Thank you for taking the time to read this far into my mass of thoughts.  Hope to see you all at the Lucky Bucket Barbecue this weekend.  Come out and hang with me at the Railroaders tent!

Friday, July 13, 2012

The purpose of this Blog, Homebrewing, Sunfest and Sexy Betty

Today I decided to start a brewing blog.  Why?  Because it sounds like a good plan for me since I have about nine million ideas that fly through my A.D.D. head every day.  Tons of superior ideas that pretty much blow everything you're thinking about right now out of the water.  I figure I should enlighten everyone about how brilliant I am, and how insanely good my taste is in beer is.....

Well, if you could tell from that previous statement I am a bit of a "confident individual" at times.  I do love what I love, and dislike what I dislike.  This isn't going to be a "beat around the bush" kind of blog.  I am very straight forward and love to talk about things in my own perspective.  I also love to hear others perspectives too.  So one thing I hope people do when they read this, is tell me what they think on any of the subjects I write about.  As right as I might think I am sometimes, I always like to hear others' views.  So definitely leave comments especially if you think I am full of "garbage" about any specific subject or opinion.  Okay then, moving onward:

Since brewing and beer making is a big hobby of mine.  This seemed like the best course of action to enhance my enjoyment of the hobby.  I started this journey far later than most.  I'm 31 years old and I bought my first homebrewing kit last July.  I joined the Railroaders Brew Club last October.  So I have only been a homebrewer for a little over a year.  I have had a ton of hobbies over the years.  Video games, paintball, modeling.  Out of all the nerdy hobbies I have had, nothing challenges me or brings me the enjoyment I get that I do with homebrewing.  I love making beer, I love sharing it with anyone and everyone who wants to try it, and I love talking about it 24/7.  My wife, is a VERY patient woman.  And I thank God every day that she can deal with my obsession.

After some big purchases and about a grand later.  I had a pretty decent setup in my apartment.  The only problem was I had the living room in the apartment absolutely filled with beer.  I had boxes stacked up half way to the ceiling and practically ruined the stove in our apartment from making extract brews.  The day Tiff and I bought a house, she breathed a sigh of relief to have a home and kitchen free of brewing.  She banished me to the garage, which to this day she cannot park in because of my home brewery.  But I think trading a garage and a basement office for an entire house is a fair deal to me.  She gets to decorate and I get to brew.  We're both happy.  (Even though her decorating means I get to hang curtains, shelves and move 400 lb. armoires into the house.  But who's complaining I get to brew!)  I then proceeded to buy more gear for an all grain setup.  Made several beers and attended several events with the Railroaders.  Learned a lot from brewers and breweries in the area.  If there's one thing I can say about Omaha.  It is that homebrewing and beer in general is thriving here.  Tons of new people are enjoying the hobby every day.  And with the resources we have around here, it's not hard to start making good beer in a hurry.  Don't get me wrong.  I have made some awful, TERRIBLE, beer in my day.  I have screwed up Witbiers and over lemoned a lemon shandy to the point of near "cough-syrup" like flavors.  But even after throwing out well over 20 gallons of beer thus far in my career I can confidently make most of what I set out to make and end up with good, tasty, homebrew.  A lot of this is due to clubs like the Railroaders that give homebrewers a place to start learning, and to friendly local professional brewers like Tyson Arp and Sam Riggins.  Who will invite homebrewers to brew with them and answer all of my stupid questions.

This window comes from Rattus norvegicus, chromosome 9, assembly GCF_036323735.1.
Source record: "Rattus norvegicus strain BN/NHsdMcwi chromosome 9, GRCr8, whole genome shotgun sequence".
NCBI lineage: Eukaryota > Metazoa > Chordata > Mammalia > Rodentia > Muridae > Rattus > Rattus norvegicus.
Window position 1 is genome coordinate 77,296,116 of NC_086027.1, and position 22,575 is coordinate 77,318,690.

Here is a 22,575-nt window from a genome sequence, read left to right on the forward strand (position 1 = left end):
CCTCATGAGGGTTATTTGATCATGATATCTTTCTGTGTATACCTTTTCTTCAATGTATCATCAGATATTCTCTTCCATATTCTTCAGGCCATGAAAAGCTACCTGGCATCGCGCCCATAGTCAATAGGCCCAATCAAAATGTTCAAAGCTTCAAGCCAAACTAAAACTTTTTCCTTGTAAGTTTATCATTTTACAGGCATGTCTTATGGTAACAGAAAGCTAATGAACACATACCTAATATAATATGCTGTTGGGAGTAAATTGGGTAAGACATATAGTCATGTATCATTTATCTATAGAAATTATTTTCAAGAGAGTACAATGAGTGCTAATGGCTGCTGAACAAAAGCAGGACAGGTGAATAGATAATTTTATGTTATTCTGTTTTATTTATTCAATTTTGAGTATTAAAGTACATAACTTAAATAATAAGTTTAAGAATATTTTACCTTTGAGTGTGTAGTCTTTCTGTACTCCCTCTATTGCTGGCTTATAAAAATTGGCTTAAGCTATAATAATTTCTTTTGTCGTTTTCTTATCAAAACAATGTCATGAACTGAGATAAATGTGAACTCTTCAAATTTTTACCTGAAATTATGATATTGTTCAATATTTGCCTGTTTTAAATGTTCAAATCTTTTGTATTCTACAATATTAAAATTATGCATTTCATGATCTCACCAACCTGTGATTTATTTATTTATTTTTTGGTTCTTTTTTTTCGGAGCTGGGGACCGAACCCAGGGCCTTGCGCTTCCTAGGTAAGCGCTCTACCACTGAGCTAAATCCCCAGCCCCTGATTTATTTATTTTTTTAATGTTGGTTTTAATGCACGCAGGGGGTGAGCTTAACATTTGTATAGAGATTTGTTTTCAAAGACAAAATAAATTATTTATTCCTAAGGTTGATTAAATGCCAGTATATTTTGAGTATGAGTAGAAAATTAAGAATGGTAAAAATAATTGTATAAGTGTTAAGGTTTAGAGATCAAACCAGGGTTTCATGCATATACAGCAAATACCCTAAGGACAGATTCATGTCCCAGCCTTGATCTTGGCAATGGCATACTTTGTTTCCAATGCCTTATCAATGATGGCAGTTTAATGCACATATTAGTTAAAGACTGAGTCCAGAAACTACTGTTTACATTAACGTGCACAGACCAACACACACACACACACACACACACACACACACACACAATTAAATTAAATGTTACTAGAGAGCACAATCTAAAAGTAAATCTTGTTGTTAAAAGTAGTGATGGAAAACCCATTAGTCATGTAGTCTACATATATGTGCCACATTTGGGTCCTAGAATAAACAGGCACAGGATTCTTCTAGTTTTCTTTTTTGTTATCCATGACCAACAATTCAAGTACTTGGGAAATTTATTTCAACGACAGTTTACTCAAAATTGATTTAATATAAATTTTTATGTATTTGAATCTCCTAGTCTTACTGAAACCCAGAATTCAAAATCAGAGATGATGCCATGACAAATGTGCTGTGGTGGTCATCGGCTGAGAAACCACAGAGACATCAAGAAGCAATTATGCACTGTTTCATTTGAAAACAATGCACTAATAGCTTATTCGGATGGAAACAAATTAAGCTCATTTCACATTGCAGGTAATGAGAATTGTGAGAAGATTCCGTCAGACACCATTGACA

If you're a homebrewer looking for a place to start, here's a good resource in Omaha.

As a Railroader.  I can say we welcome any and all local homebrewers with open arms.  We have tons of great events, and we have a TON of fun.  If you want to engage with friendly, like minded homebrewers with the aim to improve while also kicking major ass....er I mean brewing good beer, then here you go.  Come out to an event.  Look for me or talk to any one of us in our Railroaders t-shirts and we will be glad to introduce you to homebrewing.  Heck, even if you decide it's not for you the worst that can happen is you get free beer out of the deal.  There is not a single event held by our club that does not include wonderful, shared, free, beautiful, homebrew.  Did I mention our meetings rock?

More on my life of beer nerdvana later.  I want to discuss this weekend.  Jumping forward with an incredibly smooth transition of subject matter.  On Saturday, July 14th Crescent Moon and Beertopia are putting on the Sunfest event in midtown Omaha.  I have made a 4.9% ABV 20 IBU Honey Ale Braggot for this event that I will be tapping for the first time.  I'm stoked to bring this honey beer (AKA braggot, you have to call it that or the purists will attack you with facts.  It happens, true story.) because it is only my 3rd beer I have ever kegged.  I recently purchased a bunch of kegs in a group buy with the Railroaders.  The first two didn't taste right and had some residual "funk."  So we will see if my overbearingly thorough cleaning and replacing of o-rings will make a difference for this brew.  I immediately went into quality control mode last week and washed the living bajeezus out of my kegs to make sure they were sanitary and cleaned to beyond restaurant standards.  There goes my O.C.D.  At least once I have this right I will not have to spend hours bottling anymore.  I hate bottling.  Most of you that brew can relate.  Those that don't yet, get ready for bottling because it's FUN! (sarcasm implied)